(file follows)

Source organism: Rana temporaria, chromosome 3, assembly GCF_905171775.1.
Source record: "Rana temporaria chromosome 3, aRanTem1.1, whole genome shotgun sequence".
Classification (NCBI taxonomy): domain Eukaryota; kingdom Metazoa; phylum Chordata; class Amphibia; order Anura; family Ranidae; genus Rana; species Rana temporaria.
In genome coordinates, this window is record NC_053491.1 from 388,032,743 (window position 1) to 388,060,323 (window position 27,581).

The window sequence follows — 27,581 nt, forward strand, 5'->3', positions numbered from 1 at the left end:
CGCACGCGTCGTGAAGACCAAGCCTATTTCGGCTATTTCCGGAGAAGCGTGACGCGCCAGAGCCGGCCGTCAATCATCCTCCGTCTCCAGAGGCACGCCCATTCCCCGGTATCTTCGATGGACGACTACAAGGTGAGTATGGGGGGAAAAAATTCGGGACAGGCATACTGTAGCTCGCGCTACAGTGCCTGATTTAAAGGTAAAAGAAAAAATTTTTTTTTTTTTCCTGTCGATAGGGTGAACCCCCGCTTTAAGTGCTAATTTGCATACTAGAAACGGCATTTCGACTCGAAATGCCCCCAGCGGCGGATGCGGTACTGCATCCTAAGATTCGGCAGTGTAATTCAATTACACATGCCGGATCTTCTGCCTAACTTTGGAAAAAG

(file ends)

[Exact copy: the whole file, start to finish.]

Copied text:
Source organism: Rana temporaria, chromosome 3, assembly GCF_905171775.1.
Source record: "Rana temporaria chromosome 3, aRanTem1.1, whole genome shotgun sequence".
Classification (NCBI taxonomy): domain Eukaryota; kingdom Metazoa; phylum Chordata; class Amphibia; order Anura; family Ranidae; genus Rana; species Rana temporaria.
In genome coordinates, this window is record NC_053491.1 from 388,032,743 (window position 1) to 388,060,323 (window position 27,581).

The window sequence follows — 27,581 nt, forward strand, 5'->3', positions numbered from 1 at the left end:
CGCACGCGTCGTGAAGACCAAGCCTATTTCGGCTATTTCCGGAGAAGCGTGACGCGCCAGAGCCGGCCGTCAATCATCCTCCGTCTCCAGAGGCACGCCCATTCCCCGGTATCTTCGATGGACGACTACAAGGTGAGTATGGGGGGAAAAAATTCGGGACAGGCATACTGTAGCTCGCGCTACAGTGCCTGATTTAAAGGTAAAAGAAAAAATTTTTTTTTTTTTCCTGTCGATAGGGTGAACCCCCGCTTTAAGTGCTAATTTGCATACTAGAAACGGCATTTCGACTCGAAATGCCCCCAGCGGCGGATGCGGTACTGCATCCTAAGATTCGGCAGTGTAATTCAATTACACATGCCGGATCTTCTGCCTAACTTTGGAAAAAG